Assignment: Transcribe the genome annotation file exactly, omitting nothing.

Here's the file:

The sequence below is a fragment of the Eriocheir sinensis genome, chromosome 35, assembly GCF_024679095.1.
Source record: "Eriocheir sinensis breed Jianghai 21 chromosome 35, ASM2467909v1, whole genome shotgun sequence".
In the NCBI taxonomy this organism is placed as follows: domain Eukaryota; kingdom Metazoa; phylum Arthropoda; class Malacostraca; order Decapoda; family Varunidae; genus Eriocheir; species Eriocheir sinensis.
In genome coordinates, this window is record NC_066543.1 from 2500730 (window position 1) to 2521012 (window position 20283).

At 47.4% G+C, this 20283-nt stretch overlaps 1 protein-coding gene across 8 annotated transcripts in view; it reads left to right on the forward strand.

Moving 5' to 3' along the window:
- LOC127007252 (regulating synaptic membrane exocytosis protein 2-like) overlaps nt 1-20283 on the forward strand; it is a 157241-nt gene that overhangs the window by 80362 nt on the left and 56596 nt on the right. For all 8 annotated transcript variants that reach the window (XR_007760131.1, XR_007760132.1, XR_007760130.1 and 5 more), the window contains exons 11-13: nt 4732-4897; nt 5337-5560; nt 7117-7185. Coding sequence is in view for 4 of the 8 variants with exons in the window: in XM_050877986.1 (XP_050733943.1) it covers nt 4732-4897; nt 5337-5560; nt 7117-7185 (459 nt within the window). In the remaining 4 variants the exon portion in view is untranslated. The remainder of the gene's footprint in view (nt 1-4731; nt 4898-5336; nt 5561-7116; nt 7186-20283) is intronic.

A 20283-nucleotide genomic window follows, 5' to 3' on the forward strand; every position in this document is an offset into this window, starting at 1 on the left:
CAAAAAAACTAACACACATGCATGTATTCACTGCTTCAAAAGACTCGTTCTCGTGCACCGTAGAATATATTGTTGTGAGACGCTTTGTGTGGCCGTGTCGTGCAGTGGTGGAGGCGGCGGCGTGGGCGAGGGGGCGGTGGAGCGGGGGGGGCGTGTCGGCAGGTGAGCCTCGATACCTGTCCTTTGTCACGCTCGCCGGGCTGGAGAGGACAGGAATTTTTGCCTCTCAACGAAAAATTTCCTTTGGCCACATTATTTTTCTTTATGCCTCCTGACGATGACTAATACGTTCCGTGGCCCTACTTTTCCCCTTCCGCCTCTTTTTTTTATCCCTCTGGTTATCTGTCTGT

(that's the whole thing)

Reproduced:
The sequence below is a fragment of the Eriocheir sinensis genome, chromosome 35, assembly GCF_024679095.1.
Source record: "Eriocheir sinensis breed Jianghai 21 chromosome 35, ASM2467909v1, whole genome shotgun sequence".
In the NCBI taxonomy this organism is placed as follows: domain Eukaryota; kingdom Metazoa; phylum Arthropoda; class Malacostraca; order Decapoda; family Varunidae; genus Eriocheir; species Eriocheir sinensis.
In genome coordinates, this window is record NC_066543.1 from 2500730 (window position 1) to 2521012 (window position 20283).

At 47.4% G+C, this 20283-nt stretch overlaps 1 protein-coding gene across 8 annotated transcripts in view; it reads left to right on the forward strand.

Moving 5' to 3' along the window:
- LOC127007252 (regulating synaptic membrane exocytosis protein 2-like) overlaps nt 1-20283 on the forward strand; it is a 157241-nt gene that overhangs the window by 80362 nt on the left and 56596 nt on the right. For all 8 annotated transcript variants that reach the window (XR_007760131.1, XR_007760132.1, XR_007760130.1 and 5 more), the window contains exons 11-13: nt 4732-4897; nt 5337-5560; nt 7117-7185. Coding sequence is in view for 4 of the 8 variants with exons in the window: in XM_050877986.1 (XP_050733943.1) it covers nt 4732-4897; nt 5337-5560; nt 7117-7185 (459 nt within the window). In the remaining 4 variants the exon portion in view is untranslated. The remainder of the gene's footprint in view (nt 1-4731; nt 4898-5336; nt 5561-7116; nt 7186-20283) is intronic.

A 20283-nucleotide genomic window follows, 5' to 3' on the forward strand; every position in this document is an offset into this window, starting at 1 on the left:
CAAAAAAACTAACACACATGCATGTATTCACTGCTTCAAAAGACTCGTTCTCGTGCACCGTAGAATATATTGTTGTGAGACGCTTTGTGTGGCCGTGTCGTGCAGTGGTGGAGGCGGCGGCGTGGGCGAGGGGGCGGTGGAGCGGGGGGGGCGTGTCGGCAGGTGAGCCTCGATACCTGTCCTTTGTCACGCTCGCCGGGCTGGAGAGGACAGGAATTTTTGCCTCTCAACGAAAAATTTCCTTTGGCCACATTATTTTTCTTTATGCCTCCTGACGATGACTAATACGTTCCGTGGCCCTACTTTTCCCCTTCCGCCTCTTTTTTTTATCCCTCTGGTTATCTGTCTGT